Maddock said that the company’s decision to merge its petroleum business with Woodside and its termination of operations in thermal coal (with the sale of its Colombian coal interests to Glencore) would help lift its Environmental, Social, and Governance (ESG) credentials with investors.

In June, BHP announced that it had reached an agreement with a Swiss-based mining company, Glencore PLC, to buy BHP’s 33.3% per cent stake in the Cerrejón coal mine for $294 million. Cerrejón coal mine is one biggest open-cut thermal coal mines in the world. BHP is looking for more buyers of its thermal coal business as it plans to exit the coal mining business entirely.

Just like other energy companies, BHP was also affected by the coronavirus pandemic that reduced mobility and fuel consumption, but it has come out of the ruins of that to stay profitable; Senior Analyst at Freetrade, Dan Lane, noted that BHP’s full-year financial report paints a picture of a financially healthy company. It is yet to be seen if the company will keep up with this performance going forward.

In other news…

HSBC working on a $2 billion IPO for China’s biggest AI firm SenseTime

British multinational investment bank and financial services holding company HSBC is working to pull together an Initial Public Offer (IPO) for SenseTime, China’s largest Artificial Intelligence (AI). If everything goes according to plan, SenseTime will have its shares listed on the Hong Kong Stock Exchange (HKEX) a few weeks from now. According to Bloomberg, this IPO could raise as much as $2 billion for SenseTime.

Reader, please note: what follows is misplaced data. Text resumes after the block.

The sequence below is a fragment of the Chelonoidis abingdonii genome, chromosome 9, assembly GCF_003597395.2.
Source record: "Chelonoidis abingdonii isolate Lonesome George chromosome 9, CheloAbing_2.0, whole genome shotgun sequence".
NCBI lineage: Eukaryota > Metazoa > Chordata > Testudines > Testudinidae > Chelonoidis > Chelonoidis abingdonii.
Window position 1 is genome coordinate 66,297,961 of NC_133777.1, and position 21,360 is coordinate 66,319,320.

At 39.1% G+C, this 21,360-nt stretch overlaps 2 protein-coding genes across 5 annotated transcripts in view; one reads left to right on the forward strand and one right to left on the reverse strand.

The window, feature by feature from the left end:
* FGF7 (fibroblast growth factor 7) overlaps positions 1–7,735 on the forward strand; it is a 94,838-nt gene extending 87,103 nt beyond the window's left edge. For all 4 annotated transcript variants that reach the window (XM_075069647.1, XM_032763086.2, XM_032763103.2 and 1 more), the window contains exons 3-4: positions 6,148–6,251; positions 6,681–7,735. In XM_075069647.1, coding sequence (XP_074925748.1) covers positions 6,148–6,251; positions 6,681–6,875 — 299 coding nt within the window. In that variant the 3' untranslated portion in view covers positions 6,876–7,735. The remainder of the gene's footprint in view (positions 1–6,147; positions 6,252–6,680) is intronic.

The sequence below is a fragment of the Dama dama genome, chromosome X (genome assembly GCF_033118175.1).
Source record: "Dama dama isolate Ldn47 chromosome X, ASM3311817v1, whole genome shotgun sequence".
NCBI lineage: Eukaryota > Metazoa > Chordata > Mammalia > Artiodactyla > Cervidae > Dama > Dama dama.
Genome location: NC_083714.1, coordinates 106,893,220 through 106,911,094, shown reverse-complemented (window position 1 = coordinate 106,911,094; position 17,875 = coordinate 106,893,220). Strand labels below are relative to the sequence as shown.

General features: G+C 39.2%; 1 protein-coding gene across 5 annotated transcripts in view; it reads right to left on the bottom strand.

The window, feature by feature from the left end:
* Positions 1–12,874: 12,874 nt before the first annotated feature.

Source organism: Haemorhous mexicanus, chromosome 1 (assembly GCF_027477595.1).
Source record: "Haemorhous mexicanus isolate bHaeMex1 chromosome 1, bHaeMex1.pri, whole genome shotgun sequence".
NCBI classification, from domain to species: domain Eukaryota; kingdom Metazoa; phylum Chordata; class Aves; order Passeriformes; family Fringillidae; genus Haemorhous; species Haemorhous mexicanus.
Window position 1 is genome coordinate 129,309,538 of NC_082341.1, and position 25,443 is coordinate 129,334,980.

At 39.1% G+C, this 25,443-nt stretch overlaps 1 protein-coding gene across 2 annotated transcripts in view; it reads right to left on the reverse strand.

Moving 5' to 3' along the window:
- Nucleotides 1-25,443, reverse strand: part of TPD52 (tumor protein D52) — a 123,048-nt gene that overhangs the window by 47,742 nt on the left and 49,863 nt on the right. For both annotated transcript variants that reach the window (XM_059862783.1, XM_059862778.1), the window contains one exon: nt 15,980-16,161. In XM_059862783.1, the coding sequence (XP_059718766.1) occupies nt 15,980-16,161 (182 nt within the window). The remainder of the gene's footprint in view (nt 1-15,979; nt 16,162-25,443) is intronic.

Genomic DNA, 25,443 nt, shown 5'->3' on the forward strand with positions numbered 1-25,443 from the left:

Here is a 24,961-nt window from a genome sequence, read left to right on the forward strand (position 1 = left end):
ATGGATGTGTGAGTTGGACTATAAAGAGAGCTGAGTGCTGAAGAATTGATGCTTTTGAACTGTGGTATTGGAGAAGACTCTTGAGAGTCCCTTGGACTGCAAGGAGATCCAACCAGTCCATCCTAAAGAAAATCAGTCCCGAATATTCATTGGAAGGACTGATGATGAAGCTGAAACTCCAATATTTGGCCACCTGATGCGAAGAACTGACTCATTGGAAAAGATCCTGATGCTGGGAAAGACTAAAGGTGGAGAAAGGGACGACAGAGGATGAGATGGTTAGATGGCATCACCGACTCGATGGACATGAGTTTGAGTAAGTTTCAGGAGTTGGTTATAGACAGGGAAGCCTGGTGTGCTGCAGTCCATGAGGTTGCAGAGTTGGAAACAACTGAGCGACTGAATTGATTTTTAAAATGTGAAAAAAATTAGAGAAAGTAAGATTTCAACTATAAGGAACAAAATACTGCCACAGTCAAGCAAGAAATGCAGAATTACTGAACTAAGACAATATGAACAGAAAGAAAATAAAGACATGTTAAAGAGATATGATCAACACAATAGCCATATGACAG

SenseTime, which uses AI technology to provide a range of software packages for augmented reality, autonomous driving, medical image analysis, and facial recognition, among others, is arguably the largest AI company in the world, and its revenues soared last year as tech firms benefited from the pandemic. This performance, among other factors, has been fronted by the company to attract investors for its planned IPO that is still subject to approval from regulators.

As HSBC works with SenseTime to have the later company’s shares listed on the HKEX, they have it in mind that regulators on mainland China have been clamping down on tech giants in the previous few months, citing concerns of privacy, how companies collect and use user data, as well as security. This strict scrutiny has caused high volatility on the HKEX, and some companies have seen their stock price plummet, billionaires have lost a few billion dollars, and some companies have paused their plans to go public.